Well, as Doctor House would say, “Everybody lies!”  Yes, that seems like a pessimistic outlook.  Yes, it may be an overstatement.  But it explains what we have experienced.  The formulas don’t work for us because the formulas don’t work.  The testimonials are not true.

Why do people lie about these things?  Some lie to cover up their failure.  They believe the formula works and they cannot admit that it didn’t work for them.  Like the emperor’s new clothes, their “success” is imaginary.  But they don’t want you to know that.  They want you to respect and honor them.  They want to be better than you.  So they lie.

And some lie because to say that the formula didn’t work seems like blasphemy.  They want so badly for it to work that they “name it and claim it.”  Never mind what they see.  Never mind the failures.  The formula is working and they will promote that success.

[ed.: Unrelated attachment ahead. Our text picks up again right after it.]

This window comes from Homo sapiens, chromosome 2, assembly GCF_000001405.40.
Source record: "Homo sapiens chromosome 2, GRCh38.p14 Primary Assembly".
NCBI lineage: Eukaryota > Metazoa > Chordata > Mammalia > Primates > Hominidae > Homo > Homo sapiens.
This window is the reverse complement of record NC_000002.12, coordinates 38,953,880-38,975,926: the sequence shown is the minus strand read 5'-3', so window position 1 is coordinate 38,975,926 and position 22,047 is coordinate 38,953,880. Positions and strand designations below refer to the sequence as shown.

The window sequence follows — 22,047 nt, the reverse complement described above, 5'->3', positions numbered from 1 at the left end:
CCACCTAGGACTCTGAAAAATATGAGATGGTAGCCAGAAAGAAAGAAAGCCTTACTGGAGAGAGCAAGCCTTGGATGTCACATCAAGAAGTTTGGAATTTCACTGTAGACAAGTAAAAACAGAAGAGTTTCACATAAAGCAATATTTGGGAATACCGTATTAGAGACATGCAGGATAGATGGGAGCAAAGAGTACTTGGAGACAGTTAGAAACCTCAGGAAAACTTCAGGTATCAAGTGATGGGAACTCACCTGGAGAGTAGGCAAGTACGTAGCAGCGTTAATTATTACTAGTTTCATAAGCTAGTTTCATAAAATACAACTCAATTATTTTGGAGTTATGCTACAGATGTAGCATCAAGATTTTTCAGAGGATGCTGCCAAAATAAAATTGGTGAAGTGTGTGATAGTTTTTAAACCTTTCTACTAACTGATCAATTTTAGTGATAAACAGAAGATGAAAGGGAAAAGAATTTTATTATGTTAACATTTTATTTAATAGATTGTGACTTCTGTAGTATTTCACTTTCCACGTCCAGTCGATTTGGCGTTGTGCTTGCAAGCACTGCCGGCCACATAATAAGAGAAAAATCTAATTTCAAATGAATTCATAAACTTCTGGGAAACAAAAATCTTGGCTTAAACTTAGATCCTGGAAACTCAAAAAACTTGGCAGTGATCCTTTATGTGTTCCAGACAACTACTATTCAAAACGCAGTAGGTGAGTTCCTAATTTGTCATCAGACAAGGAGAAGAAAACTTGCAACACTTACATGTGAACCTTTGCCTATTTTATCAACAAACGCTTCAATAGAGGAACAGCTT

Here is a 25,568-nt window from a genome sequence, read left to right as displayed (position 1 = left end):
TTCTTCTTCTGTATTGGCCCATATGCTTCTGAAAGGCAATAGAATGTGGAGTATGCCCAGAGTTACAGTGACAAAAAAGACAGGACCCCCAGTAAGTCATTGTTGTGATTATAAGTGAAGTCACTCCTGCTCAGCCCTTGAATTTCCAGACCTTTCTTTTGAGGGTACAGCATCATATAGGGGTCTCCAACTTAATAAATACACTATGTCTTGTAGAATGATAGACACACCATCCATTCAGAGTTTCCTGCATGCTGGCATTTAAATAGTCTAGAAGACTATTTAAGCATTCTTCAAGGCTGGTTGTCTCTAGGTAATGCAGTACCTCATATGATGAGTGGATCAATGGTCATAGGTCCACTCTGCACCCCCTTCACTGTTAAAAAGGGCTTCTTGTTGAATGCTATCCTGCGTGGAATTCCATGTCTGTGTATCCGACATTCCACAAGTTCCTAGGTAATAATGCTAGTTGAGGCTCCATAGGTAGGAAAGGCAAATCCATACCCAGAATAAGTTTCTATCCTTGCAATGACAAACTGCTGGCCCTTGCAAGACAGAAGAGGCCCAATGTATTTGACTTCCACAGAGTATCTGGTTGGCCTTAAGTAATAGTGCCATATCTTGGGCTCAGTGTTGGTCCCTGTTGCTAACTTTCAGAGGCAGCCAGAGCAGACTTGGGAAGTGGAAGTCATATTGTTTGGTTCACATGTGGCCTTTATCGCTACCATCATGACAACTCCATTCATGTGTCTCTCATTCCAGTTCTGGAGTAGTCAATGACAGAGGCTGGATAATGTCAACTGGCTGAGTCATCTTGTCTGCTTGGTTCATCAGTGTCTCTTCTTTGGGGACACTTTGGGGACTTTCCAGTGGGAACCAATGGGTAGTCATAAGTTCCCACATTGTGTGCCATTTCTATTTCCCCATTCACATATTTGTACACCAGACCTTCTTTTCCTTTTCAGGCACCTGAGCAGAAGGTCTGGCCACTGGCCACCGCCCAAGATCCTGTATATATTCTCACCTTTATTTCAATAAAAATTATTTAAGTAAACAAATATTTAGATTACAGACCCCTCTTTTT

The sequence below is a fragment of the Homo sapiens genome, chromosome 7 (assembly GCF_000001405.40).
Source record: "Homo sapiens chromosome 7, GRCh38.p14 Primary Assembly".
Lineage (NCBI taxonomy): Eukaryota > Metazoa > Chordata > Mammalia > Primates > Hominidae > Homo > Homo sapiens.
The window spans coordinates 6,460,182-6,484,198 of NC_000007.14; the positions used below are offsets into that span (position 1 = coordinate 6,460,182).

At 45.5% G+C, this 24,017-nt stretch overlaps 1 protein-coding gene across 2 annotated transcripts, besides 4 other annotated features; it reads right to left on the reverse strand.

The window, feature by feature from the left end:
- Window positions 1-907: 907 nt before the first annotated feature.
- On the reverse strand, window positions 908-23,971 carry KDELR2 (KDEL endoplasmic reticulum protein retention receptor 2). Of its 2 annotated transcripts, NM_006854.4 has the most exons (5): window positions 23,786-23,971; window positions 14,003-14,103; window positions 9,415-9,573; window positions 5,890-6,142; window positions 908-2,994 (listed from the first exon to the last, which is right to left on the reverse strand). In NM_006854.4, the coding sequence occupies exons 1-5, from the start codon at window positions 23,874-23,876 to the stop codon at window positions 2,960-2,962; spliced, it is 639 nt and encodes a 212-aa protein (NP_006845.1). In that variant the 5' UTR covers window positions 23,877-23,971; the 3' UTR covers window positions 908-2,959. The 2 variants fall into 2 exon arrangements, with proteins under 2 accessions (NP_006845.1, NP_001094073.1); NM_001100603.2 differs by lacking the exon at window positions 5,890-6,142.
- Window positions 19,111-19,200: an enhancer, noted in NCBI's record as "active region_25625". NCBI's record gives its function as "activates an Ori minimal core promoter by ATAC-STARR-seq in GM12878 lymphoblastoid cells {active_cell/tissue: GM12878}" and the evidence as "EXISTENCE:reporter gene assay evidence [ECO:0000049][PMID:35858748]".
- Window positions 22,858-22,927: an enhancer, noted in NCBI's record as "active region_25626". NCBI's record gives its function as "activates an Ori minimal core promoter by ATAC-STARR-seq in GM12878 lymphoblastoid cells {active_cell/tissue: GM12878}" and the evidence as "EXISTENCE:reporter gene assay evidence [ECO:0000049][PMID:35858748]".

Some lie because they are part of the promotion.  They have a vested interest in getting you to the conference or doing the activity.  They look good when they bring friends or they believe God will somehow reward them with the success they seek.  Like the “honest” review online about the weight loss product (the one where the product is sold on the same website) the buyer should be aware of the compromised position of the one giving the testimony.

I am increasingly convinced that lying/deception is an integral part of legalism.  As long as performance is the key to spirituality, the lie will be present.  It has to be . . . because the formula doesn’t work.

6 Comments

Filed under grace, Grace definition, Legalism